With Microsoft’s Azure platform now in full-effect, one of the questions affecting DBAs and developers is “How does it change what I do?”
I spoke with SQL Server MVPs Brent Ozar and Kevin Kline of Quest Software earlier about some of the performance implications for putting databases in the cloud with SQL Azure. The two are set to co-host a free, all-day virtual training session covering general SQL Server performance tuning and troubleshooting on Mar. 3.
“There’s a certain set of skills out there in the marketplace that are ‘evergreen’, and every year there are people that come into the business that haven’t learned those skills. And performance tuning and troubleshooting are at the top of the list,” said Kline about the session. He added that the all-day event gives them time to not only go over the general process points for getting started, but also the specific commands and techniques needed for proper troubleshooting and tuning.
But what about the cloud? Surely, throwing SQL Azure and other cloud-databases into the mix is going to have some implications in regards to how people think about performance. Here are some of the key points that database pros should keep in mind.
While 2010 is still very young, Microsoft is wasting no time adding updates and new releases to its System Center suite of products. Naturally, there are a lot of different tools and variations involved, so here is a little rundown of what’s been going on:
Microsoft issued a reminder last week of the upcoming end-of-support deadline for Windows 2000 Server. The operating system is currently in its extended support lifecycle, but that all ends on July 13.
It’s actually a popular date for support changes. Windows Server 2003 and 2003 R2 will both end their mainstream support tour and enter the extended phase that same day, and support for Windows XP SP2 will be done.
I attended a live webcast today on System Center Data Protection Manager 2010. The beta has been out since September with the release candidate (RC) scheduled for the first full week of February.
Jason Buffington, senior technical product manager for Microsoft System Center, described DPM 2010 as “the best solution for file and application protection from Microsoft.” He noted that the company focused heavily on protection for Windows-based clients and virtual environments, as well as enhanced scalability and reliability features.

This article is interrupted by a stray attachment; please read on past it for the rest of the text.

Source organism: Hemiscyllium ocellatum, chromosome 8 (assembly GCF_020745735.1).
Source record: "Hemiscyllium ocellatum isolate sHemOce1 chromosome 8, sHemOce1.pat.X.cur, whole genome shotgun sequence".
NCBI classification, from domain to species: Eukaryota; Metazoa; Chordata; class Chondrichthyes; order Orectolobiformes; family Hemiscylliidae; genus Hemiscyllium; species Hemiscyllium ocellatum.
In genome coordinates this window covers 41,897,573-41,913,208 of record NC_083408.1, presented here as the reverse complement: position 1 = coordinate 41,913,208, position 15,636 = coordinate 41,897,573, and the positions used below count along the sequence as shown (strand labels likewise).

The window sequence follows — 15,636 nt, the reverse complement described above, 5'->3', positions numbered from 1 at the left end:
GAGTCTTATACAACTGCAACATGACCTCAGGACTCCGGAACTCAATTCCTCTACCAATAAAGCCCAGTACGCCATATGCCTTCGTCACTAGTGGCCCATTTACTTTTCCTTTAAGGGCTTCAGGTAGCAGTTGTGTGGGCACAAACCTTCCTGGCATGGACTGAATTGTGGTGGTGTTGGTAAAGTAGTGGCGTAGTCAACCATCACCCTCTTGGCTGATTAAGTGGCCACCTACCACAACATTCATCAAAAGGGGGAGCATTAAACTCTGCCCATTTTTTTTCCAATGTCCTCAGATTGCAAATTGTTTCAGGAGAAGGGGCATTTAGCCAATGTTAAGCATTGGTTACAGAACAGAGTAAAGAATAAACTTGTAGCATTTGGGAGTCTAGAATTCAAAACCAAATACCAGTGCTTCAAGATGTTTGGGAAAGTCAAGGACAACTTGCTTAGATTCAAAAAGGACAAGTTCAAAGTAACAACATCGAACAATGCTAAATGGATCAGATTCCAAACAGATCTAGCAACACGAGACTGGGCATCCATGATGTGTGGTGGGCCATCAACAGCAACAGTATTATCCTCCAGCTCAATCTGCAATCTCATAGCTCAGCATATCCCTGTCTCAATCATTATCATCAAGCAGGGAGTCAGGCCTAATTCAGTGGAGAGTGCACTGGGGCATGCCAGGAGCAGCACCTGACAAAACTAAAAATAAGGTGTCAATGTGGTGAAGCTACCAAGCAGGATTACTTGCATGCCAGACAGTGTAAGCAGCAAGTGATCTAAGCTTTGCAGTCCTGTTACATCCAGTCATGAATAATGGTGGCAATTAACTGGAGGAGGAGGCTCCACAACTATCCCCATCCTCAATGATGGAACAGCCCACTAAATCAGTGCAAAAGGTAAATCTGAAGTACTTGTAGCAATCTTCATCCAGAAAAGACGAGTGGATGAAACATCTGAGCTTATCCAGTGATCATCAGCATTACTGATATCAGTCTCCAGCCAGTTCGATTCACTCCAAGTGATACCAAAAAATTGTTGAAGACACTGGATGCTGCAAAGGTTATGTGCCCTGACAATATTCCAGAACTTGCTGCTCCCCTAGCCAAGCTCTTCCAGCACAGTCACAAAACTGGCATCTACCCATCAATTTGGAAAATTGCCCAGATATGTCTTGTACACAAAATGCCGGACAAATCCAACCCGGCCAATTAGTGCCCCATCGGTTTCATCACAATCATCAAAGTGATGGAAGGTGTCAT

So what’s new with Data Protection Manager 2010? Here are some of the key points I gathered:
Happy holidays everyone! It’s the season of giving, and in that spirit we’ve collected a few cool holiday-themed articles for Windows admins.
Take a look below, and we’ll get back to talking about new server management features and other serious business in the New Year.
During our conversation, I asked him for his take on some of version 2’s improvements, expecting to hear mostly about the new remoting functionality. While he certainly thought remoting would have a huge impact, it was another feature called Powershell modules that he really wanted to talk about.
Happy holidays everyone! The last last edition of The Windows Report for 2009 takes a quick look back at the year that was, then looks into the future at what are sure to be the big Windows topics of 2010.
IT author and consultant Jonathan Hassell calls in to talk migrations, cloud computing and other key issues that will be on the minds of Windows admins and IT managers next year.
The news today is that Microsoft has finalized a new acquisition – Opalis Software, which experts are calling yet another example of the company’s commitment to the cloud and virtualization projects going forward.
The wait is over. Exchange Server 2007 SP3 is now available.
ORIGINAL POST (12/3/2009)
Well I guess we know what Microsoft was thinking when it originally decided not to include Exchange Server 2007 support with Windows Server 2008 R2.
The company had initially said that its focus was on Exchange 2010, and taking the time to allow Exchange 2007 to run on R2 would only delay its other upcoming releases. Obviously, Microsoft did an about-face a few months later after customer outcry reached a fever pitch on the Web.
While the timeline for Exchange 2007 on R2 was hazy, it was expected at some point in 2010, with the hope that it would be ready in the early part of the year. Unfortunately, it looks like Microsoft was telling the truth when it said that adding Exchange 2007 support would be a timely process.
While the folks from Microsoft talked about a lot of different technologies at last month’s Professional Developers Conference, one of the most interesting ones is what the company is referring to as Next Generation Active Directory (NGAD).